Copyright notice: Excerpted from pages xci-xciii of Democracy in America by Alexis de Tocqueville, edited and translated by Harvey C. Mansfield and Delba Winthrop, published by the University of Chicago Press. ©2000 by the University of Chicago. All rights reserved. This text may be used and shared in accordance with the fair-use provisions of U.S. copyright law, and it may be archived and redistributed in electronic form, provided that this entire notice, including copyright information, is carried and provided that the University of Chicago Press is notified and no fee is charged for access. Archiving, redistribution, or republication of this text on other terms, in any medium, requires the consent of the University of Chicago Press.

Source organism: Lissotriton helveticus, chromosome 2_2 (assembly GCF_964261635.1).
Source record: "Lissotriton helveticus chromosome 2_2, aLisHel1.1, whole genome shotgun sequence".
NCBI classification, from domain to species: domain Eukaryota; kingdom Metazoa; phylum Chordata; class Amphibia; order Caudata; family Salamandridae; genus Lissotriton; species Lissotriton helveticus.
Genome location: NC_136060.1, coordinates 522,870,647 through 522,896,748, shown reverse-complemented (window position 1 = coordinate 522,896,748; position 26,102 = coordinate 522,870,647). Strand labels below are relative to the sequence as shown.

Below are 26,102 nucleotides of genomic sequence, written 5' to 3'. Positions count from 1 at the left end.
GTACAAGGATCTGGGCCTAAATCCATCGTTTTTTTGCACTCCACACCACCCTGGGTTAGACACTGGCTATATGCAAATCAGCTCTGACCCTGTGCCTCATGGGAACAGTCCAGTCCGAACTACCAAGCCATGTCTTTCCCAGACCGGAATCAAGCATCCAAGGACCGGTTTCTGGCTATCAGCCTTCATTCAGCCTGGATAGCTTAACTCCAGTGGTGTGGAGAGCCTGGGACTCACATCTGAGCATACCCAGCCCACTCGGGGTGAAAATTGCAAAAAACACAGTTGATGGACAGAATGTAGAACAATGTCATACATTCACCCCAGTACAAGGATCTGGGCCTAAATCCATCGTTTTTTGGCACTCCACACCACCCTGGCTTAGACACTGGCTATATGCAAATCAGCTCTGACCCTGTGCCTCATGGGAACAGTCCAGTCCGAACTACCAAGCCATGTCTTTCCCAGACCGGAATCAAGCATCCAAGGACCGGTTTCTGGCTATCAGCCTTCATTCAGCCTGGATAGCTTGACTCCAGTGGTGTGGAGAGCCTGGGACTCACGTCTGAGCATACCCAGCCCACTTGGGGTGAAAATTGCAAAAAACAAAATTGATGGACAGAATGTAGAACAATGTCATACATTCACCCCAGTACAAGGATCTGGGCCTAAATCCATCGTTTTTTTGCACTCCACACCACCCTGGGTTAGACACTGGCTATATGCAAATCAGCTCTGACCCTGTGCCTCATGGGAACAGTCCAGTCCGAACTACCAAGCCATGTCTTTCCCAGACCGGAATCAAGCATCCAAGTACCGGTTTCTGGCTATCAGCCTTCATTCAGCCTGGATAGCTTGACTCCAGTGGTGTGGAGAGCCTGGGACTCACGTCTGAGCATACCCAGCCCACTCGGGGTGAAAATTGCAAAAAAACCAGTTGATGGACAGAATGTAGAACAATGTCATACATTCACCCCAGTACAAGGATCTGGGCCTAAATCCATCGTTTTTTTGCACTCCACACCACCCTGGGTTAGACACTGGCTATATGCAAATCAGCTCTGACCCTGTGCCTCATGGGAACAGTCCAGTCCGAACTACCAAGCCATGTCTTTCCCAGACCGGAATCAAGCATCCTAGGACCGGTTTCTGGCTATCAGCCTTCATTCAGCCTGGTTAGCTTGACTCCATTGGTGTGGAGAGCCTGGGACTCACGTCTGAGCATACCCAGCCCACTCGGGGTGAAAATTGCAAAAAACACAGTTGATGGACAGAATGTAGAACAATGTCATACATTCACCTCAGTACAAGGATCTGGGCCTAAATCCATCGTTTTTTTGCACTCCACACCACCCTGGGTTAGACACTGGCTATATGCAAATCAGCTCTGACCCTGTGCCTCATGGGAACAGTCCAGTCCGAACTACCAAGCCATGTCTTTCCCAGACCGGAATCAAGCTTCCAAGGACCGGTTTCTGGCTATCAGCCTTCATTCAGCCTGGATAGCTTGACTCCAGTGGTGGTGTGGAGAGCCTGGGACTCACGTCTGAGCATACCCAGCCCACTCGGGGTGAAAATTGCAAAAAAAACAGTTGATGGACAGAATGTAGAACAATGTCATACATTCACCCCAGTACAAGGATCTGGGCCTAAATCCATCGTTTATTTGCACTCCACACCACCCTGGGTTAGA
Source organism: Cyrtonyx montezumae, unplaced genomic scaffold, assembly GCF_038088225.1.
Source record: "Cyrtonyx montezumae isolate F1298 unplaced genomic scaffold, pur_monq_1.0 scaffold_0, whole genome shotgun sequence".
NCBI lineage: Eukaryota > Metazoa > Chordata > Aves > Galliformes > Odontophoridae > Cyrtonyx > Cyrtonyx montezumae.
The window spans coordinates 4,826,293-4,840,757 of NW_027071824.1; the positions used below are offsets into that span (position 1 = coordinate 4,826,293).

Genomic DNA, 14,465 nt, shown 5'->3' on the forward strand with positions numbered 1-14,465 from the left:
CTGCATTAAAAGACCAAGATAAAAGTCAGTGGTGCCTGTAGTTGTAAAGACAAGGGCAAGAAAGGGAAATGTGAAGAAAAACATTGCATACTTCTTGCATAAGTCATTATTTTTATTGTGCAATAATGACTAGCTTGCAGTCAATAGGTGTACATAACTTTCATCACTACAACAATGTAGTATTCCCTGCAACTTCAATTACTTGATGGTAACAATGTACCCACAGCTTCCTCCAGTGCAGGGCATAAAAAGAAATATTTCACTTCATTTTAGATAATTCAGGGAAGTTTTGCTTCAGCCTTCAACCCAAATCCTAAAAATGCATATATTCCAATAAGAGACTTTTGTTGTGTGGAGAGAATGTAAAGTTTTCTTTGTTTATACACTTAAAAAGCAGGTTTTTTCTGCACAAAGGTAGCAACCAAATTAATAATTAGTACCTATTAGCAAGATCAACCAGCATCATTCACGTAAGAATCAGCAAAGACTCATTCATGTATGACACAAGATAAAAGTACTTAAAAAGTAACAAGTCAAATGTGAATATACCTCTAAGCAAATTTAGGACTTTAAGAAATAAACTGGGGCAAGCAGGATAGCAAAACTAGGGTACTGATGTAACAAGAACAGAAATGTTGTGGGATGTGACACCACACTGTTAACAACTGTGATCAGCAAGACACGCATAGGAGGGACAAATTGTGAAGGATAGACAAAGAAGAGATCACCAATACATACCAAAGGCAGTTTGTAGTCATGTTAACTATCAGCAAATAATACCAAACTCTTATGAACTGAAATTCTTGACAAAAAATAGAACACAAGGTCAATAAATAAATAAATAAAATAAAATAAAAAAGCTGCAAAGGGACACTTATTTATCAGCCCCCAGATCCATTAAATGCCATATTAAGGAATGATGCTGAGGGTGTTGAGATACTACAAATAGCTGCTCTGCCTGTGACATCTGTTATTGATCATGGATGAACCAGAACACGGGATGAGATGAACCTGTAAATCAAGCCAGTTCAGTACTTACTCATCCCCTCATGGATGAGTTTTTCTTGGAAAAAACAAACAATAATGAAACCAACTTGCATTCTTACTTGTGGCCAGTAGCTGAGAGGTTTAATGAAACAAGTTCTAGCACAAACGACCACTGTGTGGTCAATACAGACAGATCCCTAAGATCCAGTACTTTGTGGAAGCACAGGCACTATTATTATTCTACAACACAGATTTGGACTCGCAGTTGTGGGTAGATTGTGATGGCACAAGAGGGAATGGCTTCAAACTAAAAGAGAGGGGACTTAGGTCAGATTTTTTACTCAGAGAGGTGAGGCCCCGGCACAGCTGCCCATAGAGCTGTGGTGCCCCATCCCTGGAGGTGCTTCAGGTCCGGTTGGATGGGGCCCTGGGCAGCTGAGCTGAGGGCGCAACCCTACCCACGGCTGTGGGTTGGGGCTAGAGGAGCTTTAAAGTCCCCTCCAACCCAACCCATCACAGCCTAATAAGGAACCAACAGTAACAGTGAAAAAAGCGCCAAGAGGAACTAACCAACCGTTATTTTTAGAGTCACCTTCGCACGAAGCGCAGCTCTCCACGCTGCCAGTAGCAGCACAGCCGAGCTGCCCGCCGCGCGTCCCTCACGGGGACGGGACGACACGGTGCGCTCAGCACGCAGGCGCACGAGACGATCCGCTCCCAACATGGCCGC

Alexis de Tocqueville
Democracy in America
Edited and translated by Harvey C. Mansfield and Delba Winthrop
and with an Introduction by Harvey C. Mansfield and Delba Winthrop
©2000, 816 pages, 1 halftone
Cloth $35.00 ISBN: 978-0-226-80532-0
Paper $22.00 ISBN: 978-0-226-80536-8

For information on purchasing the book—from bookstores or here online—please go to the webpage for Democracy in America.